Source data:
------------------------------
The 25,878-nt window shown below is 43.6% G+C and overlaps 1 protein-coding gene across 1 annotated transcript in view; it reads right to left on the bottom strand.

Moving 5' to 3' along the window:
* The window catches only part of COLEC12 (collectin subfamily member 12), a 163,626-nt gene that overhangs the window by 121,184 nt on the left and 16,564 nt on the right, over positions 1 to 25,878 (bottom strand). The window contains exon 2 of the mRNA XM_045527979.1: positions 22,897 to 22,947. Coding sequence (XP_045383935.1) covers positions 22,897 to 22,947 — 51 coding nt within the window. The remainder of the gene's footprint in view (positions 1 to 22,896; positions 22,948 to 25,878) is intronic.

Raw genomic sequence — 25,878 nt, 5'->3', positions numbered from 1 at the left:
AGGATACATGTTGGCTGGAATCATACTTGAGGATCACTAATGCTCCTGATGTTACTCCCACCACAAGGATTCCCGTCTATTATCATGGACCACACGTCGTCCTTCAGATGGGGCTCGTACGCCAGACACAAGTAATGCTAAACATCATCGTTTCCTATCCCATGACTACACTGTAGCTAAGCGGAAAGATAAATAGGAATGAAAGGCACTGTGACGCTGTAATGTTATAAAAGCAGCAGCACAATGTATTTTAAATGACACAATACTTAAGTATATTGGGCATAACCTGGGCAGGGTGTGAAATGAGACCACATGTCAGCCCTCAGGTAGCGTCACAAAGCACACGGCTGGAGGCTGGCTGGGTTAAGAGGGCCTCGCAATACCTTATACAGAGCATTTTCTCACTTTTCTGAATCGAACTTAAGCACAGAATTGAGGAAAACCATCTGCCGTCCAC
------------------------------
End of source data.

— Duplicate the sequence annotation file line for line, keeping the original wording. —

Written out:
The 25,878-nt window shown below is 43.6% G+C and overlaps 1 protein-coding gene across 1 annotated transcript in view; it reads right to left on the bottom strand.

Moving 5' to 3' along the window:
* The window catches only part of COLEC12 (collectin subfamily member 12), a 163,626-nt gene that overhangs the window by 121,184 nt on the left and 16,564 nt on the right, over positions 1 to 25,878 (bottom strand). The window contains exon 2 of the mRNA XM_045527979.1: positions 22,897 to 22,947. Coding sequence (XP_045383935.1) covers positions 22,897 to 22,947 — 51 coding nt within the window. The remainder of the gene's footprint in view (positions 1 to 22,896; positions 22,948 to 25,878) is intronic.

Raw genomic sequence — 25,878 nt, 5'->3', positions numbered from 1 at the left:
AGGATACATGTTGGCTGGAATCATACTTGAGGATCACTAATGCTCCTGATGTTACTCCCACCACAAGGATTCCCGTCTATTATCATGGACCACACGTCGTCCTTCAGATGGGGCTCGTACGCCAGACACAAGTAATGCTAAACATCATCGTTTCCTATCCCATGACTACACTGTAGCTAAGCGGAAAGATAAATAGGAATGAAAGGCACTGTGACGCTGTAATGTTATAAAAGCAGCAGCACAATGTATTTTAAATGACACAATACTTAAGTATATTGGGCATAACCTGGGCAGGGTGTGAAATGAGACCACATGTCAGCCCTCAGGTAGCGTCACAAAGCACACGGCTGGAGGCTGGCTGGGTTAAGAGGGCCTCGCAATACCTTATACAGAGCATTTTCTCACTTTTCTGAATCGAACTTAAGCACAGAATTGAGGAAAACCATCTGCCGTCCAC